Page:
There’s a certain level of strategy involved with battles which I quite like, doing well to alleviate my issues with how lengthy they can be. Positioning your fighters near their allies triggers support attacks, upwards of a maximum of four. The only time you can change the position of your fighters is when firing off a Ki Attack, or when they get knocked out of the battle area. Positioning them in the right place can sometimes lead to a devastating attack, and on occasion I managed to KO an enemy with a single attack this way.
You’re also given the opportunity to block incoming melee attacks and reduce the amount of potential damage your fighter will take. Thing is, your opponents can also do this and while I enjoyed this particular mechanic, it’s yet another thing that further draws out Fusions’ battles.
If you would rather push ahead with Dragon Ball Fusions’ story and ignore all the side content the game certainly won’t punish you for it. You just don’t get rewarded with powerful new fighters. But that’s okay, because most characters can fuse together – hence the game title – to create powerful new forms.
The classic type of fusion as seen in the anime is there from the outset (Trunks / Goten, etc.) These fusions only last a certain amount of time, but allows you to unleash powerful hits on your opponents. Ultra Fusions are five-way fusions that can only be triggered after filling your special metre – which automatically fills over time. These fusions are awesomely powerful, lasting 20 seconds and can often turn the tide of battle if used correctly.
EX Fusion is another fusion type that lets you permanently (or until you reverse it) fuse two characters to create a new form. The first form I created was through fusing young Goku and Krillin to create the very cool looking Gorillin. There’s several dozen potential fusions to make, and only by recruiting as many fighters as possible will you unlock all the cool fusions. It’s all completely fan service, and diehard fans will get a real kick out of seeing their favourite characters come together in these fusions.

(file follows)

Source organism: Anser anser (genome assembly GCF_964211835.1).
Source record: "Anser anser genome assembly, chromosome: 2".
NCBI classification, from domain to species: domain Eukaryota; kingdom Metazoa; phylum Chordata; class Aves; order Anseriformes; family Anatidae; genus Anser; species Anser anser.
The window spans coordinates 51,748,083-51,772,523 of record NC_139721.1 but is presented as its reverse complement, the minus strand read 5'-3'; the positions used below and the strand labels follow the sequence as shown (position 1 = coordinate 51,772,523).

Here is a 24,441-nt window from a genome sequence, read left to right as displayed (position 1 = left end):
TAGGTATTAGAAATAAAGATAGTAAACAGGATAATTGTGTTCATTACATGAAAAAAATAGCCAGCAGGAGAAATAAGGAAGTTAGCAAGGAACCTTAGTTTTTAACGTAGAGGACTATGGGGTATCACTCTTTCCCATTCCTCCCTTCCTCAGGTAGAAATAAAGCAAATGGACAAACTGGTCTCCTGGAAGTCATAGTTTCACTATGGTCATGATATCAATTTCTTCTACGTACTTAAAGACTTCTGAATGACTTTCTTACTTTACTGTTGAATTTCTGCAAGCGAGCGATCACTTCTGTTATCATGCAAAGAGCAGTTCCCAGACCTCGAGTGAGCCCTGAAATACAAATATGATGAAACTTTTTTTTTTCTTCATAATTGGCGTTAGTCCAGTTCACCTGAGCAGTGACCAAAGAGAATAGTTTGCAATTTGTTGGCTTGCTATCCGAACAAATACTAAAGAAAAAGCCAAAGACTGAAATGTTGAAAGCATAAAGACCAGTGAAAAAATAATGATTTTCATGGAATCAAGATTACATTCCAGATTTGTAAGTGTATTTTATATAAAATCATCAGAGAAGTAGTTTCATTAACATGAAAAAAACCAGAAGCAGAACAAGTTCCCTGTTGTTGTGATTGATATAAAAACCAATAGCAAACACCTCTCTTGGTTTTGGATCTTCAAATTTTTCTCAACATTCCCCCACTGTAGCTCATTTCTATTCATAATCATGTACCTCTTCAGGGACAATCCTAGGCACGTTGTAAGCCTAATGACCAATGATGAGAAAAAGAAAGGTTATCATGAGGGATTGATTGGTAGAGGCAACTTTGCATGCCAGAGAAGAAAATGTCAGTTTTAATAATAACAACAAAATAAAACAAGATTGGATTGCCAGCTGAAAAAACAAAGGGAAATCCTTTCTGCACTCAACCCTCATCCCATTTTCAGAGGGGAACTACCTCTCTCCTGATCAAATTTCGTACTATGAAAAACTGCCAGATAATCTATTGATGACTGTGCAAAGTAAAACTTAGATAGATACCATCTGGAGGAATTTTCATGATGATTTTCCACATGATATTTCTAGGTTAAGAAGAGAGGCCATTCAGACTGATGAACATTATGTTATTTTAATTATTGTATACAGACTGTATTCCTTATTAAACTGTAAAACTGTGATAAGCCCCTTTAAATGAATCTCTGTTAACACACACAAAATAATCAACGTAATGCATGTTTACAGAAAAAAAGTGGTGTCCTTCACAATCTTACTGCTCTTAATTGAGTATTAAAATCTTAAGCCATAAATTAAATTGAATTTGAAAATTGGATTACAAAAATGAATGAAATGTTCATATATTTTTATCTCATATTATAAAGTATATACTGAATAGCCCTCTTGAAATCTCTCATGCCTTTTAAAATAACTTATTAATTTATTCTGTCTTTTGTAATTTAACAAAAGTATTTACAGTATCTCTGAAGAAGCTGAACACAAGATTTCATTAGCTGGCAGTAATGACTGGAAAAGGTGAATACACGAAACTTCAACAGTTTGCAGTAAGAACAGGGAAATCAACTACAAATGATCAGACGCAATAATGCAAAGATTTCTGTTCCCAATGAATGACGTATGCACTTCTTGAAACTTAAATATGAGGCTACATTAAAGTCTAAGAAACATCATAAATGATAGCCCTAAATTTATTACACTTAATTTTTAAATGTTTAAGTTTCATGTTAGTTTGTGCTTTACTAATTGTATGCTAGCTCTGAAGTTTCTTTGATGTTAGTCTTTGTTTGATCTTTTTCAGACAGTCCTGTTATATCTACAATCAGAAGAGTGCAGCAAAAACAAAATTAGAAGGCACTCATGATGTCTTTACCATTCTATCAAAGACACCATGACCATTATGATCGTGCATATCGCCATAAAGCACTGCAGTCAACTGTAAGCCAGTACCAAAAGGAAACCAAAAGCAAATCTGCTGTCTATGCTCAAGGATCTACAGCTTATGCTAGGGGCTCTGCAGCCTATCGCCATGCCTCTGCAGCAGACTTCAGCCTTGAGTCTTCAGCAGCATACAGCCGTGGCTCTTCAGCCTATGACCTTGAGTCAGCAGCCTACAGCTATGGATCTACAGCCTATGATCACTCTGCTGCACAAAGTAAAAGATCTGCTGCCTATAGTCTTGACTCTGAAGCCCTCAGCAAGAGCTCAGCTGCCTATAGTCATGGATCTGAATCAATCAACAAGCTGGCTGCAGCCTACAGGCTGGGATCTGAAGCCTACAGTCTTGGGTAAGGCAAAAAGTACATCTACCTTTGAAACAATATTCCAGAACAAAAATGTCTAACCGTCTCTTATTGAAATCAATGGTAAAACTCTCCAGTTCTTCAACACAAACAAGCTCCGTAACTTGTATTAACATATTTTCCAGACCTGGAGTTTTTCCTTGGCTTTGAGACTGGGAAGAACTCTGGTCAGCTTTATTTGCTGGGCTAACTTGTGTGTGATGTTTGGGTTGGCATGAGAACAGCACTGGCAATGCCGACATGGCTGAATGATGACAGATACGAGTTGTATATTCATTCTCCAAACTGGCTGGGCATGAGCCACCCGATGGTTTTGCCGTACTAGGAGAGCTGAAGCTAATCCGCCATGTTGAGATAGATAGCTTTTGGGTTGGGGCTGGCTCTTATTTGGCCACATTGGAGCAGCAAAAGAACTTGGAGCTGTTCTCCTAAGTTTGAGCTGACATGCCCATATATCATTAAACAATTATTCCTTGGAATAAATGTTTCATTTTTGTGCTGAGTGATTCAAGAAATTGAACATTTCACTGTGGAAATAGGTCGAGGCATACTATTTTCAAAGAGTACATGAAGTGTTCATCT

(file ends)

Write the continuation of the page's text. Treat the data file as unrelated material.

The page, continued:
Again, the time you want to take investing in recruiting all of the fighters depends on the player. I tried to balance my time evenly between the main story and the side content, though after 10 hours I just started blazing ahead with the former. By this time I’d built up a good roster of fighters, as well as fusions, and felt comfortable pushing ahead. The game’s difficulty does spike up, but if you’re struggling you can divert for a few hours and do some of the side content to help level your characters up.
THE FINAL VERDICT
Dragon Ball Fusions is an enjoyable RPG that perfectly suits the Nintendo 3DS’ portable nature. If whenever you get tired of the game’s unnecessarily long battles you can simply shut the system and go about your day until the urge to play strikes again. Aside from this one major gripe, which makes exploring the game’s optional side content a painful chore, there’s a lot to like here, especially if you’re a Dragon Ball fan. Anyone else might be turned away as the real appeal is bringing together characters to see the fan-service inspired fusions, and getting past the bloated battle system can be a bit difficult.